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Kropp Forge Co. v. Jawitz

OCTOBER 29, 1962.

KROPP FORGE COMPANY, AN ILLINOIS CORPORATION, PLAINTIFF-APPELLEE,

v.

HARRY JAWITZ, D/B/A TRANSFORMER COMPANY OF AMERICA, DEFENDANT-APPELLANT.



Appeal from the Superior Court of Cook County; the Hon. JAMES L. McDERMOTT, Judge, presiding. Affirmed.

MR. JUSTICE MURPHY DELIVERED THE OPINION OF THE COURT.

This is an action for contract damages. Defendant, Harry Jawitz, a nonresident, appeals from a $2600 judgment entered against him in a non-jury trial in the Superior Court of Cook County, Illinois.

Two principal questions are presented: (1) whether the nonresident defendant transacted "any business" within the State of Illinois sufficient to submit defendant "to the jurisdiction of the courts of this state"; and (2) whether the evidence is sufficient to sustain plaintiff's judgment.

Personal service of summons was made on defendant outside of the State of Illinois (§ 16, Civil Practice Act). Defendant filed a special appearance and then moved to quash service of process for lack of jurisdiction over the person of defendant. The motion, supported by an affidavit setting forth the reasons (§ 20, Civil Practice Act), was overruled. Defendant answered, denying the material allegations of plaintiff's complaint and the existence of a contract between the parties, and again denied jurisdiction of the court over the person of defendant.

The evidence shows that plaintiff, in Chicago, and defendant, in New York, by correspondence commencing December 6, 1957, conducted negotiations for the purchase by defendant, from plaintiff, of turbines and generators located in plaintiff's plant at Cicero, Illinois. It is undisputed that defendant, after the exchange of correspondence, visited plaintiff's premises in Cicero, Illinois, on January 15, 1958, where he conversed with plaintiff's employees, inspected the powerhouse in which the turbines and generators were located, and took measurements of the equipment and the powerhouse doorway. A witness for plaintiff, A.F. Tydeman, an employee, testified that after the inspection was completed, defendant left with the "parting statement that he was going to have lunch with his riggers at the Palmer House and make final arrangements for the removal of the equipment."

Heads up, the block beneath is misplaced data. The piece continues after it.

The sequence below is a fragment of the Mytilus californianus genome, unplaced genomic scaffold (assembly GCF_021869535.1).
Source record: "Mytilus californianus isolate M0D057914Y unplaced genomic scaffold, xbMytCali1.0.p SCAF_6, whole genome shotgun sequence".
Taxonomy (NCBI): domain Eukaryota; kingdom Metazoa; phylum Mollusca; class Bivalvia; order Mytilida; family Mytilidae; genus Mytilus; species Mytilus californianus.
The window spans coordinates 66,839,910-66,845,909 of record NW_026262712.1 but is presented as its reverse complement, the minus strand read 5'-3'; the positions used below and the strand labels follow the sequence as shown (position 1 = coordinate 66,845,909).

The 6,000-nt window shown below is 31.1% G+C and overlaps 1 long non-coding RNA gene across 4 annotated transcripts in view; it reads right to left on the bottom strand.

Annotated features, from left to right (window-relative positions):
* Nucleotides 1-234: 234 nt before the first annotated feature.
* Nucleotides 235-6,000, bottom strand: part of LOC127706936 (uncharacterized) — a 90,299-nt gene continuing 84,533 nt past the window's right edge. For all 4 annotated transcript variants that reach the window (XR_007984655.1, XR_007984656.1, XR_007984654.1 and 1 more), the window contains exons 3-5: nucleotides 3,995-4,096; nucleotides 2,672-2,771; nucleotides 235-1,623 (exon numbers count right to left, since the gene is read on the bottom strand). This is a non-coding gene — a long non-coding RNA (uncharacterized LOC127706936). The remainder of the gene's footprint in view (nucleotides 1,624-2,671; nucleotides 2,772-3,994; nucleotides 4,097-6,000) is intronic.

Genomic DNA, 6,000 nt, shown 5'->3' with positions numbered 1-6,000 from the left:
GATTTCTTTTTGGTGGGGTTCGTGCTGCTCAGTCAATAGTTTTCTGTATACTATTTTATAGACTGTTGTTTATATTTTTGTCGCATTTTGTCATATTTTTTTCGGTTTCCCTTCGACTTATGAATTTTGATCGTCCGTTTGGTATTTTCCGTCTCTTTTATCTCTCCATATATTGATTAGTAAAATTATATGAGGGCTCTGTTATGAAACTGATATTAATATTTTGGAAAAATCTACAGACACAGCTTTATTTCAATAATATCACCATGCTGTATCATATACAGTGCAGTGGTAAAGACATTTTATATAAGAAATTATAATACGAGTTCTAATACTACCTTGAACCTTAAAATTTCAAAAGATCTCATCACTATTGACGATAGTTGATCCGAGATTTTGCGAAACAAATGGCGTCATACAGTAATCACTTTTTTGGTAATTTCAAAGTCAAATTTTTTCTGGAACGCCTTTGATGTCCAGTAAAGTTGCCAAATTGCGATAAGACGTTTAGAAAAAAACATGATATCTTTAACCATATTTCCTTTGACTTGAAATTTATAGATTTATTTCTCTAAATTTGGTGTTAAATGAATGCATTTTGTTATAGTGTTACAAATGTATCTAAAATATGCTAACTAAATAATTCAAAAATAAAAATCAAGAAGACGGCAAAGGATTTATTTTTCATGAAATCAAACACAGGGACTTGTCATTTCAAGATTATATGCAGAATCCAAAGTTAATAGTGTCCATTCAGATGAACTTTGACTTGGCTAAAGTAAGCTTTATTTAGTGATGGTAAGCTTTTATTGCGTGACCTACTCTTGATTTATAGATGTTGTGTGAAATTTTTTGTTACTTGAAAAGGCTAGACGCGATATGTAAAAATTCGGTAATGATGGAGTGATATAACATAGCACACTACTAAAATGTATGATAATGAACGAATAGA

Defendant, by deposition, testified that at the time of his visit to plaintiff's premises on January 15, 1958, he examined the equipment and found that the turbines were of a condensing type and were therefore unacceptable; that he left the premises and later that day, while at the airport, unsuccessfully tried to reach Tydeman by telephone; and that in Tydeman's absence, he left the message that "I had to leave and there was nothing I could do about the steam turbines."

Tydeman testified he was never informed of defendant's telephone call from the airport, and that on January 16, 1958, by letter to defendant in New York (in evidence), he confirmed the meeting and asked for information as to "the arrangements which have been made for the removal of the equipment." The foregoing, in substance, is the basis on which the trial court found for plaintiff and that defendant was subject to the jurisdiction of the courts of Illinois.

On the question of jurisdiction, defendant contends that he never transacted business in Illinois within the meaning of Section 17 of the Civil Practice Act. Of the various forms of activity set forth in Section 17(1), by which defendant might be held to have submitted himself to the jurisdiction of the Illinois courts, only subsection (1)(a) is relevant here. This provides:

"(1) Any person, whether or not a citizen or resident of this State, who in person or through an agent does any of the acts hereinafter enumerated, thereby submits said person, and, if an individual, his personal representative, to the jurisdiction of the courts of this State as to any cause of action arising from the doing of any of said acts:

"(a) The transaction of any business within this State."

Defendant's affidavit in support of his motion to quash the summons states, and it is not controverted, that: he is a resident of the State of New York; never maintained any office, telephone, situs or location in Illinois, nor employed any help of any kind in the state; and that during the years 1957 and 1958, other than the correspondence in this suit and the trip to Chicago in January, 1958, he was not present in Illinois and transacted no business in Illinois.

As pointed out by defendant, the Supreme Court of the United States in the case of Hanson v. Denckla, 357 U.S. 235 (1958), stated:

"The unilateral activity of those who claim some relationship with a nonresident defendant cannot satisfy the requirement of contact with the forum State. The application of that rule will vary with the quality and nature of the defendant's activity, but it is essential in each case that there be some act by which the defendant purposefully avails itself of the privilege of conducting activities within the forum State, thus invoking the benefits and protections of its laws."

The landmark case of International Shoe Co. v. State of Washington, 326 U.S. 310 (1945), pronounced the requirement of "minimum contacts" with the forum state as a necessary precondition to the assertion of jurisdiction over a nonresident ...


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